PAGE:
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Monthly Archives: March 2012
A brief hiatus and some more holiday reading
DoF will be on hiatus for a couple of weeks while the editorial team enjoy their twoweek break from teaching. Updates will resume on Monday 16 April. In the mean time, here’s another little budget of mathsrelated articles and oddities … Continue reading
Posted in Uncategorized
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A fallacy with phones
Here’s a modern version of a problem I first encountered in one of Martin Gardner’s engrossing little books…
Posted in Puzzles
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Who wants to do a doctorate?
For those of you who are thinking — vaguely or seriously — about postgraduate study, here are some thoughts from a recent and from a less recent PhD student…
Posted in Articles
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The other Edinburgh Festival
If you’re looking for entertainment during the spring break and don’t mind a quick trip down the M8, it might be worth checking out the programme for the Edinburgh International Science Festival, which runs from 30 March to 15 April.
Posted in Events
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Quotation for the week: Descartes
What I found liberating about university mathematics, after years of the school variety, was that suddenly it became less important to memorise (for example) hundreds of trig formulae than to understand how to derive them. It’s nice to know that … Continue reading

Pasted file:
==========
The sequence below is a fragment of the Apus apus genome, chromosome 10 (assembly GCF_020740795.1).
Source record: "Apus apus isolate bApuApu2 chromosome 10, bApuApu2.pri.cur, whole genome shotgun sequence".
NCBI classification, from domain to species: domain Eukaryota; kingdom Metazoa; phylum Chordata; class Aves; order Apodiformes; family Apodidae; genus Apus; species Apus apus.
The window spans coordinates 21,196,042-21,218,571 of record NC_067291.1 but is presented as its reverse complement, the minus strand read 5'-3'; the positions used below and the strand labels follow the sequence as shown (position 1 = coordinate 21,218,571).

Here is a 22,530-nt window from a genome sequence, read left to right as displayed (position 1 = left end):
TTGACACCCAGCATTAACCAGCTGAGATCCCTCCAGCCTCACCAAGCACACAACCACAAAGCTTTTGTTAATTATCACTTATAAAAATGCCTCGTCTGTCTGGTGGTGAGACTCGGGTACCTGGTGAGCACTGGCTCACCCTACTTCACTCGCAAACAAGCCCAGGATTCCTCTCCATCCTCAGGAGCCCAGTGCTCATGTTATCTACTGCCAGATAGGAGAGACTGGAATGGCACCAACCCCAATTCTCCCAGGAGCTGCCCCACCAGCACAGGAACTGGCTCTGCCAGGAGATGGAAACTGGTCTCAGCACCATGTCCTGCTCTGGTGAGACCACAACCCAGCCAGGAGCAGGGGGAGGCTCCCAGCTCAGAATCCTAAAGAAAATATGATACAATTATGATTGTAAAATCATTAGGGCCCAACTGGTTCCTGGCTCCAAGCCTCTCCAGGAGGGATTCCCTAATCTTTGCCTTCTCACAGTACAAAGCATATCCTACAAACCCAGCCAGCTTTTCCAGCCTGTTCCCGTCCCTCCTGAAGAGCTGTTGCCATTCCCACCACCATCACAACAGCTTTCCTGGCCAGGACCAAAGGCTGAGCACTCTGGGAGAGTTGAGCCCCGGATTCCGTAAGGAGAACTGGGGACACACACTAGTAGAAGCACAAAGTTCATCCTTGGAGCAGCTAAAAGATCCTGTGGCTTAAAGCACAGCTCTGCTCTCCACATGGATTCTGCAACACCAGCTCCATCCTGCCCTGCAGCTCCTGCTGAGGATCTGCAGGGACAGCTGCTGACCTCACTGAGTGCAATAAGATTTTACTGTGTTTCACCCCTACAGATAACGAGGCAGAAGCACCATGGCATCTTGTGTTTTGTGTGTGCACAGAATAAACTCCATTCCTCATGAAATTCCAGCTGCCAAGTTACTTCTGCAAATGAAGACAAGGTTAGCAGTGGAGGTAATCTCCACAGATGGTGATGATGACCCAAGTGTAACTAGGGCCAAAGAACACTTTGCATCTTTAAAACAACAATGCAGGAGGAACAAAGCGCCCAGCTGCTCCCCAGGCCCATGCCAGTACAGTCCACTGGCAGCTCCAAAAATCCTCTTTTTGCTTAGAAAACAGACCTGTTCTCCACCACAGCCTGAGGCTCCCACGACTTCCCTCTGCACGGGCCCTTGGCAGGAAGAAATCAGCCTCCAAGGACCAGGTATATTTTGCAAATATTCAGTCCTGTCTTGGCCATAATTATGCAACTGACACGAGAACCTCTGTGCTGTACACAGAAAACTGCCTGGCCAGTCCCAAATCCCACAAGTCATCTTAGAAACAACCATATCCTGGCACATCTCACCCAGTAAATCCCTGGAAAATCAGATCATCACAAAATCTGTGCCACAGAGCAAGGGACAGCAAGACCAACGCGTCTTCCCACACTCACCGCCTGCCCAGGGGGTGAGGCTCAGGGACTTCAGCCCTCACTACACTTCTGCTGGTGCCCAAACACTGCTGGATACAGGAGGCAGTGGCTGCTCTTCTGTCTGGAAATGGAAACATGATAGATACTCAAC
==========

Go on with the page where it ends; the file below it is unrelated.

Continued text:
Posted in Quotations
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Alexandre Grothendieck: a visitation
The letter “G” abounds in great mathematicians: Gauss, Galois and GĂ¶del being only the standardbearers; we also have Germain, Grassmann, Green and Gromov, all worthy of an entry in the abecedary. I, however have chosen to write about Grothendieck, which … Continue reading
Posted in A mathematical abecedary
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Quotation for the week: Russell
Bertrand Russell (1872–1970), logician, antiwar campaigner and the only mathematician so far to have been awarded the Nobel Prize for Literature, was rather fond of expressing himself paradoxically. Here’s one of his more famous statements. Mathematics may be defined as … Continue reading
Posted in Quotations
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